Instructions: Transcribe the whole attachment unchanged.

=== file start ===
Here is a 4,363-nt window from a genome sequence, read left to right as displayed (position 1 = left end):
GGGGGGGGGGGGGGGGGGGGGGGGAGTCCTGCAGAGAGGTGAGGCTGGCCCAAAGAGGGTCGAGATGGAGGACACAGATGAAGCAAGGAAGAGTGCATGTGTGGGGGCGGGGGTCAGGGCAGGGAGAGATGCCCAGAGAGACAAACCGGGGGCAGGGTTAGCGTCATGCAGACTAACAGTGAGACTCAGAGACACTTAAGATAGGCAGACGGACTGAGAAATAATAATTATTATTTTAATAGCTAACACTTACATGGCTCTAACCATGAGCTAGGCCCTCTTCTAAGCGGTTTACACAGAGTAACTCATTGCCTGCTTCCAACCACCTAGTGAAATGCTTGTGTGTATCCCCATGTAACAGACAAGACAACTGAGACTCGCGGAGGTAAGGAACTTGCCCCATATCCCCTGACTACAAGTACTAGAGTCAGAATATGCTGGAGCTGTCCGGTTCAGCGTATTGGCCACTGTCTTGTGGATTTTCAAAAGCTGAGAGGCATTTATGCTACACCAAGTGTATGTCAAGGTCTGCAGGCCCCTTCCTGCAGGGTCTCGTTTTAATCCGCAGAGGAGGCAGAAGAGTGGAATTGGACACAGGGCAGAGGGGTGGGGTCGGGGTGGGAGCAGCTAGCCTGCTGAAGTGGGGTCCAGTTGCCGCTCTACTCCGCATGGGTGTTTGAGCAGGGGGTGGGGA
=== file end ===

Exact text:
Here is a 4,363-nt window from a genome sequence, read left to right as displayed (position 1 = left end):
GGGGGGGGGGGGGGGGGGGGGGGGAGTCCTGCAGAGAGGTGAGGCTGGCCCAAAGAGGGTCGAGATGGAGGACACAGATGAAGCAAGGAAGAGTGCATGTGTGGGGGCGGGGGTCAGGGCAGGGAGAGATGCCCAGAGAGACAAACCGGGGGCAGGGTTAGCGTCATGCAGACTAACAGTGAGACTCAGAGACACTTAAGATAGGCAGACGGACTGAGAAATAATAATTATTATTTTAATAGCTAACACTTACATGGCTCTAACCATGAGCTAGGCCCTCTTCTAAGCGGTTTACACAGAGTAACTCATTGCCTGCTTCCAACCACCTAGTGAAATGCTTGTGTGTATCCCCATGTAACAGACAAGACAACTGAGACTCGCGGAGGTAAGGAACTTGCCCCATATCCCCTGACTACAAGTACTAGAGTCAGAATATGCTGGAGCTGTCCGGTTCAGCGTATTGGCCACTGTCTTGTGGATTTTCAAAAGCTGAGAGGCATTTATGCTACACCAAGTGTATGTCAAGGTCTGCAGGCCCCTTCCTGCAGGGTCTCGTTTTAATCCGCAGAGGAGGCAGAAGAGTGGAATTGGACACAGGGCAGAGGGGTGGGGTCGGGGTGGGAGCAGCTAGCCTGCTGAAGTGGGGTCCAGTTGCCGCTCTACTCCGCATGGGTGTTTGAGCAGGGGGTGGGGA